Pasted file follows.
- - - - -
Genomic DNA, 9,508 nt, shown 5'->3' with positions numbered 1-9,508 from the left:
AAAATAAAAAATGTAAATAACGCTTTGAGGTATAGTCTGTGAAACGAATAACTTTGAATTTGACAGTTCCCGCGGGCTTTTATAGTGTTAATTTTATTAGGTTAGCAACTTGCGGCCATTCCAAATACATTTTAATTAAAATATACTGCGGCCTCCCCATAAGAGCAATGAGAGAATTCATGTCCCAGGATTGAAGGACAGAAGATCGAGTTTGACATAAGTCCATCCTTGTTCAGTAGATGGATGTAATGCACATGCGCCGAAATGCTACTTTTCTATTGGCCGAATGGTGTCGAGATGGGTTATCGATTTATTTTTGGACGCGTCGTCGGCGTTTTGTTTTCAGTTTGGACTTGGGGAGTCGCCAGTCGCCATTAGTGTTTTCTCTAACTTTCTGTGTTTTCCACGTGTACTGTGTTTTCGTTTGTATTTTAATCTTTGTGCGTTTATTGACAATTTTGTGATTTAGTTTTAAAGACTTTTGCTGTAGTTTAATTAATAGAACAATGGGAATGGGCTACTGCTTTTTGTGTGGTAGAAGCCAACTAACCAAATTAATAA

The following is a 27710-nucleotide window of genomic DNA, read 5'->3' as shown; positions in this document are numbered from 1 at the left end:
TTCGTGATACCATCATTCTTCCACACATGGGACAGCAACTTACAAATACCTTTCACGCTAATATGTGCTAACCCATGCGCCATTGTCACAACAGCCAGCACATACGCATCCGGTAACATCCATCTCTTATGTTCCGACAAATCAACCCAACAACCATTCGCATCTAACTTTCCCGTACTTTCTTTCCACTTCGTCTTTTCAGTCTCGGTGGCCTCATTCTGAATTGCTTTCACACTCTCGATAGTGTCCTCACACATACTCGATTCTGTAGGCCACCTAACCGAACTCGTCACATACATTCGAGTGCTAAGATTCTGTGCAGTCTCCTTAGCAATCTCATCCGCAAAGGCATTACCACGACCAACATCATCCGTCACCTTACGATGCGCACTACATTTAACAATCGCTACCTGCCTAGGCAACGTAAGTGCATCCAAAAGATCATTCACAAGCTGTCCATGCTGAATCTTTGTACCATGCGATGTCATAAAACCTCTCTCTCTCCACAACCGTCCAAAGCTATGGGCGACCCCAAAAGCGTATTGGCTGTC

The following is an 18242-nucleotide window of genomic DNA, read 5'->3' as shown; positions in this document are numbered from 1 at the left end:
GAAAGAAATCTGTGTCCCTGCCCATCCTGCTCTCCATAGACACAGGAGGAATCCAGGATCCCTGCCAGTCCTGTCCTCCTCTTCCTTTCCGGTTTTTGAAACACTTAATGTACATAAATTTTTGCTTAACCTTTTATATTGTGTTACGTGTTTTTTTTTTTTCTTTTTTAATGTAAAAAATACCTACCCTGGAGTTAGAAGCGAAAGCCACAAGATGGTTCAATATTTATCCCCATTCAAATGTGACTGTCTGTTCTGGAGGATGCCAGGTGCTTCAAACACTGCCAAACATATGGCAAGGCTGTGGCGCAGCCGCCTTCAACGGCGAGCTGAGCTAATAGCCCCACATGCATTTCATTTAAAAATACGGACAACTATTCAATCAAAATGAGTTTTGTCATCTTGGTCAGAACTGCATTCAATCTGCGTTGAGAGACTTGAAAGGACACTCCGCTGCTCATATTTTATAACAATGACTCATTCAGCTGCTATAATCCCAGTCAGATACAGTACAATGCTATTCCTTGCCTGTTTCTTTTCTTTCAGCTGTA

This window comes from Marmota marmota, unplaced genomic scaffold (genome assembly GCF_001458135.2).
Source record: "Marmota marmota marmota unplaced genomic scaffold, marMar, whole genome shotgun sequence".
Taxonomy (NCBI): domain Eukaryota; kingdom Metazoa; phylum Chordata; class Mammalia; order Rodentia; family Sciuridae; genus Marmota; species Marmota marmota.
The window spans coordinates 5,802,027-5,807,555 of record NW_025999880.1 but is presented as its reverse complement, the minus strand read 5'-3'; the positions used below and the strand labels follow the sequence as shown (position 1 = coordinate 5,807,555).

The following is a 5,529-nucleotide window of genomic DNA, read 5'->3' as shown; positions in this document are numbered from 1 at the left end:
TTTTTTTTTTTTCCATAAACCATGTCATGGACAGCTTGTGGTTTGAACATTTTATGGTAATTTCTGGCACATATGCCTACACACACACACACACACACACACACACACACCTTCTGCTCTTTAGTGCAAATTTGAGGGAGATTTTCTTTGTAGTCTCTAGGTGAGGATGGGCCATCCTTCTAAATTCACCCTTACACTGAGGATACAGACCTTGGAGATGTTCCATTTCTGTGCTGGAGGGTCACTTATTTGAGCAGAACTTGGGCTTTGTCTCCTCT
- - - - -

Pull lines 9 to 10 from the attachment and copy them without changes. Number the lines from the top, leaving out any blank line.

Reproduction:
Taxonomy (NCBI): domain Eukaryota; kingdom Metazoa; phylum Chordata; class Mammalia; order Rodentia; family Sciuridae; genus Marmota; species Marmota marmota.
The window spans coordinates 5,802,027-5,807,555 of record NW_025999880.1 but is presented as its reverse complement, the minus strand read 5'-3'; the positions used below and the strand labels follow the sequence as shown (position 1 = coordinate 5,807,555).